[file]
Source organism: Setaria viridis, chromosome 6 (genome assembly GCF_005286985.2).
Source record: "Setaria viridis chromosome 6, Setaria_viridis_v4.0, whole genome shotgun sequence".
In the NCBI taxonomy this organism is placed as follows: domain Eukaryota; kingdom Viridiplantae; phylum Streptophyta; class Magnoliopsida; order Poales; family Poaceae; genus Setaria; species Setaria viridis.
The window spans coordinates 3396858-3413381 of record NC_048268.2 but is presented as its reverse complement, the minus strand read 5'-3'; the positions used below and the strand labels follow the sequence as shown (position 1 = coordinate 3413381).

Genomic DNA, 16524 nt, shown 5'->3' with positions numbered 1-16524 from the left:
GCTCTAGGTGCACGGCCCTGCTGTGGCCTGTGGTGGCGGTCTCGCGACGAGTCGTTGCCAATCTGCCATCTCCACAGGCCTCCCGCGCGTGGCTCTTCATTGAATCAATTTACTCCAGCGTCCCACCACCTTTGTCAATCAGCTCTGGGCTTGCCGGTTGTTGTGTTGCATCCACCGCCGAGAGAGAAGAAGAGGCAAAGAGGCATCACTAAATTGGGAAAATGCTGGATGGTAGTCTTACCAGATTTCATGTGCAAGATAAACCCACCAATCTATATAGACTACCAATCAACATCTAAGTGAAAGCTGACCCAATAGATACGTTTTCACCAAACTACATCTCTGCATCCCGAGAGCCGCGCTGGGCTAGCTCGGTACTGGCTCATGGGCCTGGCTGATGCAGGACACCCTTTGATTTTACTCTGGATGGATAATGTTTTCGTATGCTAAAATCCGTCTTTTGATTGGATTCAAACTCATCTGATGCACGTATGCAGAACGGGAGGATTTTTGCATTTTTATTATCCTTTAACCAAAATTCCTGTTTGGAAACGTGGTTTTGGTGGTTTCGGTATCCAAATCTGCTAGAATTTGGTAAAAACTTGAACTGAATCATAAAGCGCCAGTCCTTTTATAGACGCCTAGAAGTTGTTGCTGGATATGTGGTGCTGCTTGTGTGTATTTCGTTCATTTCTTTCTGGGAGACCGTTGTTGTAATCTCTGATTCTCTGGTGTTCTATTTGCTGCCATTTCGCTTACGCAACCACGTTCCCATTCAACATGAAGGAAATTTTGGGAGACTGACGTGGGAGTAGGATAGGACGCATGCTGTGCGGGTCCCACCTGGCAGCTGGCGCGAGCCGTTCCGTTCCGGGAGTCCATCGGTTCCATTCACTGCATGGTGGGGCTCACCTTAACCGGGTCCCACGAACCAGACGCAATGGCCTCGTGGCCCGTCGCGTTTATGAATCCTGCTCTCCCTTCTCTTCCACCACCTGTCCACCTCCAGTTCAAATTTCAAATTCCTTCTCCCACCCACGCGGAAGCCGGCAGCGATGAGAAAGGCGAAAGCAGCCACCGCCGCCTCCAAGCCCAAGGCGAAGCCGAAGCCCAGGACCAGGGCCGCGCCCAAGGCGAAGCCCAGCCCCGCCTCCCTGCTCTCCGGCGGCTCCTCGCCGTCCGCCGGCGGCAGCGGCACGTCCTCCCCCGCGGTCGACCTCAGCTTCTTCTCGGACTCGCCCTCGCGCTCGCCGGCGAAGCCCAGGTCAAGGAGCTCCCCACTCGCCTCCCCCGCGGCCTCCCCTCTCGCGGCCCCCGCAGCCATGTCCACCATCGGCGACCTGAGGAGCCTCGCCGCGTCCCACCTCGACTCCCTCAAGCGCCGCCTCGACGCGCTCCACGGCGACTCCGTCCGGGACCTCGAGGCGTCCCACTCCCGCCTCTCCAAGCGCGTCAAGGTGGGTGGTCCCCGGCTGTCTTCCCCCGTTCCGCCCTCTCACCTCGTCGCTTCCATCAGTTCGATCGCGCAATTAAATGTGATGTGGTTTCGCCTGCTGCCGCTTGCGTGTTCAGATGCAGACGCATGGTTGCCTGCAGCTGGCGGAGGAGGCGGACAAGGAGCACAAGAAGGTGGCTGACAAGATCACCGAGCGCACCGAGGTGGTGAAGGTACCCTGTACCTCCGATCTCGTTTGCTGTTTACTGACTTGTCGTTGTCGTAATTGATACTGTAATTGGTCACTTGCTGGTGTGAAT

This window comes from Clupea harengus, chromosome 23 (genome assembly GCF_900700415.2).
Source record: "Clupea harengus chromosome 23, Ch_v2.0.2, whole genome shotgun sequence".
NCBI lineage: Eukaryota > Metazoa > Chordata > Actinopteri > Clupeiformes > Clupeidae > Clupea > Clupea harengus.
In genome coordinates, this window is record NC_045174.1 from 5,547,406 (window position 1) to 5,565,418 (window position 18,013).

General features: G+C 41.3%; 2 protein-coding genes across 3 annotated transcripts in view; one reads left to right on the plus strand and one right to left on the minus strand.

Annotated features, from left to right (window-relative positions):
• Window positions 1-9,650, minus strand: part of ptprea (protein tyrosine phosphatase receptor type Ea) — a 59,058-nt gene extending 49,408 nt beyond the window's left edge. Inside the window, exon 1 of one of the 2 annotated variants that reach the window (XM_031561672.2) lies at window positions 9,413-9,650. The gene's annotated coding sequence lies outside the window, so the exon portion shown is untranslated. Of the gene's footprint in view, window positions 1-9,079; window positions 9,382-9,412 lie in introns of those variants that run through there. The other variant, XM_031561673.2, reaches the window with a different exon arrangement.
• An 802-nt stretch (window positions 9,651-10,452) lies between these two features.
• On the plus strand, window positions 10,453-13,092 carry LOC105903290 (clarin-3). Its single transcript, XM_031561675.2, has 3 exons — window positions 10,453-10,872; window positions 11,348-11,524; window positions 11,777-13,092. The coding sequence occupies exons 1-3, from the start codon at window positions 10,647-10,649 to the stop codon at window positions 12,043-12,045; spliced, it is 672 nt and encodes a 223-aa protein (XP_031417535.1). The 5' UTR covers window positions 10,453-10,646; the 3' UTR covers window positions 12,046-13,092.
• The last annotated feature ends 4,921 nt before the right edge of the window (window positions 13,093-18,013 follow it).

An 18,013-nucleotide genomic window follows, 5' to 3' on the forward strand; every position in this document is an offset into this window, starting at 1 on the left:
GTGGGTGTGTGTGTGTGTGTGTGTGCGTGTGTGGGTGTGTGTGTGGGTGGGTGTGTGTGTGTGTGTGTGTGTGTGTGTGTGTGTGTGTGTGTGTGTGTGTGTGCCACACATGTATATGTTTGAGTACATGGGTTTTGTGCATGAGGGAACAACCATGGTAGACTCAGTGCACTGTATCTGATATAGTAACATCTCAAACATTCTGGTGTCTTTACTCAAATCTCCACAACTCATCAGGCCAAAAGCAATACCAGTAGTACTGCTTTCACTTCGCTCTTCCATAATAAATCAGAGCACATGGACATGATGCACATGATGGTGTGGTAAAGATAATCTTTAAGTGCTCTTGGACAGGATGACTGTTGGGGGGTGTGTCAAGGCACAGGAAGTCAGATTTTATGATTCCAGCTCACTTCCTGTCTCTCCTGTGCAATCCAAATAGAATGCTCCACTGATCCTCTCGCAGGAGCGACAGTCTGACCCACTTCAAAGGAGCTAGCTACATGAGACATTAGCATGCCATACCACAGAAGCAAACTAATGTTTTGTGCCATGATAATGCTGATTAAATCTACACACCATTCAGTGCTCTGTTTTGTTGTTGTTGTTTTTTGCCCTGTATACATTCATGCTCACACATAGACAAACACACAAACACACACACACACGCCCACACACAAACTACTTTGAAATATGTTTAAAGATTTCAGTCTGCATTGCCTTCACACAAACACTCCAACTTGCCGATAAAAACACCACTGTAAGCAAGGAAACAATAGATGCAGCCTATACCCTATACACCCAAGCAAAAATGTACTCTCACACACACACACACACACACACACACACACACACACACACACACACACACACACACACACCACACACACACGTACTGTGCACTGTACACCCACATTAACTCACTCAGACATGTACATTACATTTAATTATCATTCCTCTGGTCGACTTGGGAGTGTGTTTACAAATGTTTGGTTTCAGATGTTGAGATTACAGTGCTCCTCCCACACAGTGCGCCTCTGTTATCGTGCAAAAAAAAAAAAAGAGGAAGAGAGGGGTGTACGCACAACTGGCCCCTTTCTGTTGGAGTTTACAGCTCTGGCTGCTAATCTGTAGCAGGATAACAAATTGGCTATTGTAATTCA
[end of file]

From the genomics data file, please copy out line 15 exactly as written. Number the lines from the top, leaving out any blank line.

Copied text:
• On the plus strand, window positions 10,453-13,092 carry LOC105903290 (clarin-3). Its single transcript, XM_031561675.2, has 3 exons — window positions 10,453-10,872; window positions 11,348-11,524; window positions 11,777-13,092. The coding sequence occupies exons 1-3, from the start codon at window positions 10,647-10,649 to the stop codon at window positions 12,043-12,045; spliced, it is 672 nt and encodes a 223-aa protein (XP_031417535.1). The 5' UTR covers window positions 10,453-10,646; the 3' UTR covers window positions 12,046-13,092.